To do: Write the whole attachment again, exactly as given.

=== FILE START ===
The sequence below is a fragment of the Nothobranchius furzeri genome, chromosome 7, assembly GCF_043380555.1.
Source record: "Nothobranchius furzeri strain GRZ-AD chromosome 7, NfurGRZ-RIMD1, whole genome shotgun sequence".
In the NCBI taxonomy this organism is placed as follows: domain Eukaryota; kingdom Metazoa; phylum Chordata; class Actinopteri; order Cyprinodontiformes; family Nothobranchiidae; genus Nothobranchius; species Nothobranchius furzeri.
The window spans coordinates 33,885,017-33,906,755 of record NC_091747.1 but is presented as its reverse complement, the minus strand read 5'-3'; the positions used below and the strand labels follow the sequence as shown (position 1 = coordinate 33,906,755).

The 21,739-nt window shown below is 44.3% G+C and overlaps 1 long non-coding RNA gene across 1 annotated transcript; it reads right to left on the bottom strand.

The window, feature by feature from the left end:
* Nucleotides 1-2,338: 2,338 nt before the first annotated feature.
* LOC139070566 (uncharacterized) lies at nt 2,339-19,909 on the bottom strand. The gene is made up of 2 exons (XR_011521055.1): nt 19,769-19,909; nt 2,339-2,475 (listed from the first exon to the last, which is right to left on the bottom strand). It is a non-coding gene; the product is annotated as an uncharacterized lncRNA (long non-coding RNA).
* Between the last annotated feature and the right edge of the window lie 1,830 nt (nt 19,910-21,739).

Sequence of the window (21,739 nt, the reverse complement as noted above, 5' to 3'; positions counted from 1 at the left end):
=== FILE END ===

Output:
The sequence below is a fragment of the Nothobranchius furzeri genome, chromosome 7, assembly GCF_043380555.1.
Source record: "Nothobranchius furzeri strain GRZ-AD chromosome 7, NfurGRZ-RIMD1, whole genome shotgun sequence".
In the NCBI taxonomy this organism is placed as follows: domain Eukaryota; kingdom Metazoa; phylum Chordata; class Actinopteri; order Cyprinodontiformes; family Nothobranchiidae; genus Nothobranchius; species Nothobranchius furzeri.
The window spans coordinates 33,885,017-33,906,755 of record NC_091747.1 but is presented as its reverse complement, the minus strand read 5'-3'; the positions used below and the strand labels follow the sequence as shown (position 1 = coordinate 33,906,755).

The 21,739-nt window shown below is 44.3% G+C and overlaps 1 long non-coding RNA gene across 1 annotated transcript; it reads right to left on the bottom strand.

The window, feature by feature from the left end:
* Nucleotides 1-2,338: 2,338 nt before the first annotated feature.
* LOC139070566 (uncharacterized) lies at nt 2,339-19,909 on the bottom strand. The gene is made up of 2 exons (XR_011521055.1): nt 19,769-19,909; nt 2,339-2,475 (listed from the first exon to the last, which is right to left on the bottom strand). It is a non-coding gene; the product is annotated as an uncharacterized lncRNA (long non-coding RNA).
* Between the last annotated feature and the right edge of the window lie 1,830 nt (nt 19,910-21,739).

Sequence of the window (21,739 nt, the reverse complement as noted above, 5' to 3'; positions counted from 1 at the left end):